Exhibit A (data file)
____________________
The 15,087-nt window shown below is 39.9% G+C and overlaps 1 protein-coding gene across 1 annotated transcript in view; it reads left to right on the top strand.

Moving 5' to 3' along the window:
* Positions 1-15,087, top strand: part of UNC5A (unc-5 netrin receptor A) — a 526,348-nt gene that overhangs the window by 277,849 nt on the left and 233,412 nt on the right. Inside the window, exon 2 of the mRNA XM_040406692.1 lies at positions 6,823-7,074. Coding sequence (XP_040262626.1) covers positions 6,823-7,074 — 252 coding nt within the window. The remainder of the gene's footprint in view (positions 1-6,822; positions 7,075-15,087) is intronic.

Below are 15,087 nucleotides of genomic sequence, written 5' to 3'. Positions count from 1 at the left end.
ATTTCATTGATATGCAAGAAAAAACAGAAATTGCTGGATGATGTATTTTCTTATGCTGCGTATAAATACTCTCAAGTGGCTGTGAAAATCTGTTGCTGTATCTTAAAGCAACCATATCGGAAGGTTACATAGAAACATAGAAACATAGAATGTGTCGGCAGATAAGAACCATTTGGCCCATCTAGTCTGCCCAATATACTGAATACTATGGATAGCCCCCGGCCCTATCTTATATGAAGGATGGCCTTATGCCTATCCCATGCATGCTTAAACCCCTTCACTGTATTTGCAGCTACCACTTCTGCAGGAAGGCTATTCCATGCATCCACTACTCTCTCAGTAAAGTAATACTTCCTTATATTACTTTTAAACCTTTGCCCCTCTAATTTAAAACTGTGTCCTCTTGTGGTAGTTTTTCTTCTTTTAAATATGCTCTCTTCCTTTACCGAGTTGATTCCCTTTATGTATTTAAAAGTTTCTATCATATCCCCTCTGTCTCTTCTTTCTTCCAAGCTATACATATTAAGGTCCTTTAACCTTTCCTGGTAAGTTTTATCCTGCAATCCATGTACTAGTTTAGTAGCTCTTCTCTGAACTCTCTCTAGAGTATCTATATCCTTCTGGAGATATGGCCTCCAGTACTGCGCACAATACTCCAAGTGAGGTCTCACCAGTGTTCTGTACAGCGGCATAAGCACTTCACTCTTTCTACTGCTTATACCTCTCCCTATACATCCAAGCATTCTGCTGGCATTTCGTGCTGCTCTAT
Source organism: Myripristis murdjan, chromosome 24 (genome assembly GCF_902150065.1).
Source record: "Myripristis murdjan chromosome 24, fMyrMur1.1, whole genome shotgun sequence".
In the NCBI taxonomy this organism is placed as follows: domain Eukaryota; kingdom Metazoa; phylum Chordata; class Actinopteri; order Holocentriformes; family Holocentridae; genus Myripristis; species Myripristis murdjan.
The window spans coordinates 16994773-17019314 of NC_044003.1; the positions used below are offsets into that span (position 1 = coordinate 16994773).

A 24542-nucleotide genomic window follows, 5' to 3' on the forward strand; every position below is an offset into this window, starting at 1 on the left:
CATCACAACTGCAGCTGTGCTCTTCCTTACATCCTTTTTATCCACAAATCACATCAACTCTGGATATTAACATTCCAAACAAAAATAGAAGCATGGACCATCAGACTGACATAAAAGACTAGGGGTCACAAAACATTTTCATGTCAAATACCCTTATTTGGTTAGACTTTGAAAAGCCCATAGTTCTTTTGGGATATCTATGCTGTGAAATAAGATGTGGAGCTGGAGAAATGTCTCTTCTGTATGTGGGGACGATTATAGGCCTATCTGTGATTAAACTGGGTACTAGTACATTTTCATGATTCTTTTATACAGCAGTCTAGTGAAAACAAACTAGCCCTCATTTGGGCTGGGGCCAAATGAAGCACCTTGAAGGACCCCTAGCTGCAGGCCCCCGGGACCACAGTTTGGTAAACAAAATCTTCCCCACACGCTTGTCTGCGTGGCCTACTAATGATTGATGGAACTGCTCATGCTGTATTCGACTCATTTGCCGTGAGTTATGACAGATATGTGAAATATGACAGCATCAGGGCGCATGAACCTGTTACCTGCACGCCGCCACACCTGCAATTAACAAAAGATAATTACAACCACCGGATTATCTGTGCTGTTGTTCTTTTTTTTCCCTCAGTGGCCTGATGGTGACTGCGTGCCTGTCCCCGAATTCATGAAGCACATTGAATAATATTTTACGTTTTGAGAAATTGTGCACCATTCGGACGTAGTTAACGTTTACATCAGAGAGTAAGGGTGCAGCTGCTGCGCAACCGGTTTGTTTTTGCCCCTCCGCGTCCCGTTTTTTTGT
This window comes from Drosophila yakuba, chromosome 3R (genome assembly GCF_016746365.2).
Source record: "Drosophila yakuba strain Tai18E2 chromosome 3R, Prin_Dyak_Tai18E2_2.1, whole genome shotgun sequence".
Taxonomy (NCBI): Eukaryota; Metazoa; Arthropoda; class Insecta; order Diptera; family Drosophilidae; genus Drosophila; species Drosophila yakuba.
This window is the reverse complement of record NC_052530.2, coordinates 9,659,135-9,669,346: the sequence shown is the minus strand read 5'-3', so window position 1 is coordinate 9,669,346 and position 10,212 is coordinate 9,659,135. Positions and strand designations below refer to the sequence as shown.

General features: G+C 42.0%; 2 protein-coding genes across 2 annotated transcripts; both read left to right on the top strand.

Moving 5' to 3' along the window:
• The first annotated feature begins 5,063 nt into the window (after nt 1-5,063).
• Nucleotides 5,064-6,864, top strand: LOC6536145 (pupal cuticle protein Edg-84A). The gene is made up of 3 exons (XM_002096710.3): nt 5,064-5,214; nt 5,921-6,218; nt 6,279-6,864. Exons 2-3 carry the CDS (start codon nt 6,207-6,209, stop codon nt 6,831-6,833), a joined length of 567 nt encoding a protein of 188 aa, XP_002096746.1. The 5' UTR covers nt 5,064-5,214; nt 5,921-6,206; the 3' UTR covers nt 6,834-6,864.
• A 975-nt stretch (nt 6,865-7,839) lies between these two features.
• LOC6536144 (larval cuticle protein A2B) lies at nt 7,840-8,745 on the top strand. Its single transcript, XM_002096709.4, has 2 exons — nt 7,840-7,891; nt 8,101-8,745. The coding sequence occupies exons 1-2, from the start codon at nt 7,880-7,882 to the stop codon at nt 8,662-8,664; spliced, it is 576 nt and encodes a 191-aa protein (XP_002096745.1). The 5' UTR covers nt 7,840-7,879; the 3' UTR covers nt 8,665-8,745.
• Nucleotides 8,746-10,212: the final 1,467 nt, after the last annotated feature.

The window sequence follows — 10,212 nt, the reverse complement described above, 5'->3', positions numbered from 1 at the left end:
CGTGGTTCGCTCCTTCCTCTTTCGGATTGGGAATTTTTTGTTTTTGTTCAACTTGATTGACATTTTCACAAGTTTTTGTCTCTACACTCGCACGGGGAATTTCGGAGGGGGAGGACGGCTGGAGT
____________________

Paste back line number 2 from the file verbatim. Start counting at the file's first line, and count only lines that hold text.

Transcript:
Moving 5' to 3' along the window: